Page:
Just because MLB has a new collective bargaining agreement doesn't mean MLB commissioner Rob Manfred is done tinkering with the sport he has been charged with stewarding.
In a wide-ranging interview with ESPN's Don Van Natta Jr., Manfred hinted at multiple on-field reforms he would like to see reach the big leagues in the near future, from robot umpires to an increased number of teams.
Such changes have been a stated intention of Manfred's for years, but he presented some of them in more real terms than previously seen, most notably throwing out a potential timeline for the introduction of automated balls and strikes, or robot umps.
Manfred apparently wants to see the change by the 2024 season, with the possibility of giving managers several challenges for calls during a game.
In 2024, Manfred says, the automated ball-strike zone system, or as it's commonly called, "robot umpires," will likely be introduced. One possibility is for the automated system to call every pitch and transmit the balls and strikes to a home plate umpire via an ear piece. Another option is a replay review system of balls and strikes with each manager getting several challenges a game. The system is being tested in the minor leagues and has shaved nine additional minutes off the average game length this season, MLB data shows. "We have an automated strike zone system that works," Manfred says.
As in other interviews, Manfred again banged the drum of a pitch clock, in which pitchers would get 14 seconds between pitches with the bases empty and 18 or 19 seconds with runners on base. ESPN reports the current average between-pitch time to be 23.8 seconds, with MLB reportedly projecting an average of 30 minutes shaved off games.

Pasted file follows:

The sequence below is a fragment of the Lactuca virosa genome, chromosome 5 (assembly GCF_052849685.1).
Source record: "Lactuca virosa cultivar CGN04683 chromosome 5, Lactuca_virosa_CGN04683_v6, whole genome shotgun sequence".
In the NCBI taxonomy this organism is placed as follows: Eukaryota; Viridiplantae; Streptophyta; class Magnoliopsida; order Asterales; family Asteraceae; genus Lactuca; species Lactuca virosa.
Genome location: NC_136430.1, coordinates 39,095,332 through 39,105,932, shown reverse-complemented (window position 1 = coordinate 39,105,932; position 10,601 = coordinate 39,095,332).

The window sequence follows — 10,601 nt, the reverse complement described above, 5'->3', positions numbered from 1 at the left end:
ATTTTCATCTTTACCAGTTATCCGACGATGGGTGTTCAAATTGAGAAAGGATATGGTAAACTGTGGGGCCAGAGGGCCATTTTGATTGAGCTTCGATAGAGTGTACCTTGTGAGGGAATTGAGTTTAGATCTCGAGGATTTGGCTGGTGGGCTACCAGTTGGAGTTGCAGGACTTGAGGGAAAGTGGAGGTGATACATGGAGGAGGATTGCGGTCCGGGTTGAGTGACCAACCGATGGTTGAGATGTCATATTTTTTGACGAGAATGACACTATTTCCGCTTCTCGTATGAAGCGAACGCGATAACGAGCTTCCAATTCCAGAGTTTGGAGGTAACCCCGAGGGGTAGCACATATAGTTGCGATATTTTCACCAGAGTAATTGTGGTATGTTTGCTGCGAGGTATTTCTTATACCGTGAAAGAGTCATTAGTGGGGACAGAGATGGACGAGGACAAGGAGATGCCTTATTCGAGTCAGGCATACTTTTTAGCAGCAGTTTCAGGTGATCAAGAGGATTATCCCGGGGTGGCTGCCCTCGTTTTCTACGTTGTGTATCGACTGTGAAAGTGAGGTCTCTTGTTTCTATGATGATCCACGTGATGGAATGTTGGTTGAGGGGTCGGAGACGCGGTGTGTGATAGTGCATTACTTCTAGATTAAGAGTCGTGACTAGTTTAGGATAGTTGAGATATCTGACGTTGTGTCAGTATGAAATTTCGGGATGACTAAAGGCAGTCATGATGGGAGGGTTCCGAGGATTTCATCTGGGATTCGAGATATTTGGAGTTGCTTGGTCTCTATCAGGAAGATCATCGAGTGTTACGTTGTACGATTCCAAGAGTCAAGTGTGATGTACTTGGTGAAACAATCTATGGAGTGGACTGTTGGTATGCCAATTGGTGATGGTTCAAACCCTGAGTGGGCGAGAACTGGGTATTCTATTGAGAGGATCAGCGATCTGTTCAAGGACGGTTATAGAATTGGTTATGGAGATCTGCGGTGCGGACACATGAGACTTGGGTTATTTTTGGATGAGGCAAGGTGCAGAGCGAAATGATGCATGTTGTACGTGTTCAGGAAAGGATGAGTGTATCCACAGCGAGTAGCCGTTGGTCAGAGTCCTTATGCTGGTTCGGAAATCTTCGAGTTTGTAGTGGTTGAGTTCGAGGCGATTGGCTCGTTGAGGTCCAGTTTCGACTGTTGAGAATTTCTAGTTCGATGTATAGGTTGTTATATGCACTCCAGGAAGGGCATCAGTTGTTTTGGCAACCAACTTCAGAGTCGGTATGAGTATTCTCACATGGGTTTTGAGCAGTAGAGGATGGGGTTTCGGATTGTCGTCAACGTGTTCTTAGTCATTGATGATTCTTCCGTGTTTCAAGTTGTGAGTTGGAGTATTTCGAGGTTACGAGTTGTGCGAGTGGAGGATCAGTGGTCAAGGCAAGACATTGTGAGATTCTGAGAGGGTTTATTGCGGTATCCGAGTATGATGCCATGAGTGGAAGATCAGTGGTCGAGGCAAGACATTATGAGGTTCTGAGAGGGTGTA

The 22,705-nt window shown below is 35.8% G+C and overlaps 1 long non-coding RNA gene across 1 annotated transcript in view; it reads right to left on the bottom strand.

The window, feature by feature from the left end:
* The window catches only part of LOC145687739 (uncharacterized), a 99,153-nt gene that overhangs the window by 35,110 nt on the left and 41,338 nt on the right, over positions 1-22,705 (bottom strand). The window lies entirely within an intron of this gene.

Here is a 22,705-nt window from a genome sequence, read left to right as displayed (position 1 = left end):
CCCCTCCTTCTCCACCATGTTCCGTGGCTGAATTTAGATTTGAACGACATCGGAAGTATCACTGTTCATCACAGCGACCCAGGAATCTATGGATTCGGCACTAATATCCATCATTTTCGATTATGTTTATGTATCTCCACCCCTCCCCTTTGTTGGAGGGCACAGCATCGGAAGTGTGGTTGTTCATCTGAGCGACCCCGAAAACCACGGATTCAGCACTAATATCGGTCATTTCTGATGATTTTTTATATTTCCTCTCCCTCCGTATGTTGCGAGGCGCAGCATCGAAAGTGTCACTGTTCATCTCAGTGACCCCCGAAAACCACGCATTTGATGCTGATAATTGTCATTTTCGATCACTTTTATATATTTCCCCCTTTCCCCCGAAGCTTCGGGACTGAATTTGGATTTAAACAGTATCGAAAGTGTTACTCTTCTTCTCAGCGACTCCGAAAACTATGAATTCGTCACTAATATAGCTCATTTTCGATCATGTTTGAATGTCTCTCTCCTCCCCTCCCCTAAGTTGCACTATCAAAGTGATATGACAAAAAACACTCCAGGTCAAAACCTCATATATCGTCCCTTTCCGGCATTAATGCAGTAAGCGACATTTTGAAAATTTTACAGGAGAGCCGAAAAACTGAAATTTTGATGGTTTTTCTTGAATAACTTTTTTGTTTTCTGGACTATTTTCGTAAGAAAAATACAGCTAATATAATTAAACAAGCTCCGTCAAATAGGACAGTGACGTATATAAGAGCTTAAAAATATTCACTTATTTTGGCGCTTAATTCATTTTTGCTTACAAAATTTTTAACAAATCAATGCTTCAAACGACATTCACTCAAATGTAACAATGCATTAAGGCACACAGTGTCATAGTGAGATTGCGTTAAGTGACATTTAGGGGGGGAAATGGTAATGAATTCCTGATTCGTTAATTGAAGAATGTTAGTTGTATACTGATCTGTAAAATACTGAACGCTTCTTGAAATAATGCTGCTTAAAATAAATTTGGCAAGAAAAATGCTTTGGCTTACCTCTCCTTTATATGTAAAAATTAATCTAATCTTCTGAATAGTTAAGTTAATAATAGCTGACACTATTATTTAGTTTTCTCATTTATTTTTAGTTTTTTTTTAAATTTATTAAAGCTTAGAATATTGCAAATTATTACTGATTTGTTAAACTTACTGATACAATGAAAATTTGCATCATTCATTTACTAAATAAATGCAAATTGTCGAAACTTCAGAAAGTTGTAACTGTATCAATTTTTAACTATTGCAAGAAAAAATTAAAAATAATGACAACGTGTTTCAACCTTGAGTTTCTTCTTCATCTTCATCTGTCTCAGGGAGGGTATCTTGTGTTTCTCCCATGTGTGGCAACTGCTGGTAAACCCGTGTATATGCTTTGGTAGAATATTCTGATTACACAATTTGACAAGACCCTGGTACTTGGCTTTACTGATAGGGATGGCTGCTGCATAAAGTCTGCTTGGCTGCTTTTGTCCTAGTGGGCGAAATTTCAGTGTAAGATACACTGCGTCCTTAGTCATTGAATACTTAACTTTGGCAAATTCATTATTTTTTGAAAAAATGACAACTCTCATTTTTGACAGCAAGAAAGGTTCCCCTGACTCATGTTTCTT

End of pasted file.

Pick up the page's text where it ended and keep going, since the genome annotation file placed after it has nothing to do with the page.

The clocks have been used in the minor leagues for a while, with encouraging results according to MLB. There have been, of course, detractors in the past.
MLB could end streaming blackouts
Manfred also hinted that MLB's often-criticized blackouts, in which streaming fans are forbidden from watching games involving teams from their local markets. The commissioner claimed MLB is keen to phase the practice out:
"Our No. 1 business priority right now is reach," Manfred says. The topic was a main discussion at an owners meeting in June. "Believe me," he says, "we hate blackouts as much as fans do." Manfred notes that the blackout clauses are written into broadcast deals — which he has overseen — but he says it's now a "top priority" for MLB to phase them out.
Such a sentiment could be related to MLB's reported plans to introduce a streaming service for home games.
There could be more teams to stream in the future as well. Manfred hinted that a number of billionaires are interested in acquiring an expansion franchise and said he "would love to get to 32 teams."
Rob Manfred willing to listen to Pete Rose
These are topics that have frequently come up during Manfred's tenure as commissioner. He could also soon address a major one of his predecessor Bud Selig's, namely the ban of Pete Rose. The all-time MLB hits leader has reportedly submitted a third petition for reinstatement and his lawyers are arguing that the lack of repercussions for the Houston Astros demonstrates Rose has been treated unfairly.
MLB has recently embraced gambling as well, which could be another boon for Rose's argument. Then again, it could be reason for enforcing an even stronger firewall between players and gambling.
Either way, Manfred is apparently willing to hear Rose out:
"Rule 21, the gambling prohibition, is regarded to be the most important rule in baseball," Manfred said. "It is the bedrock of ensuring that our fans see fair, all-out competition, unaffected by any outside forces, on the field."
He says he will hear Rose out. "Pete will be given an opportunity to come in and be heard, if that's what he wants to do, before I make a decision," Manfred says.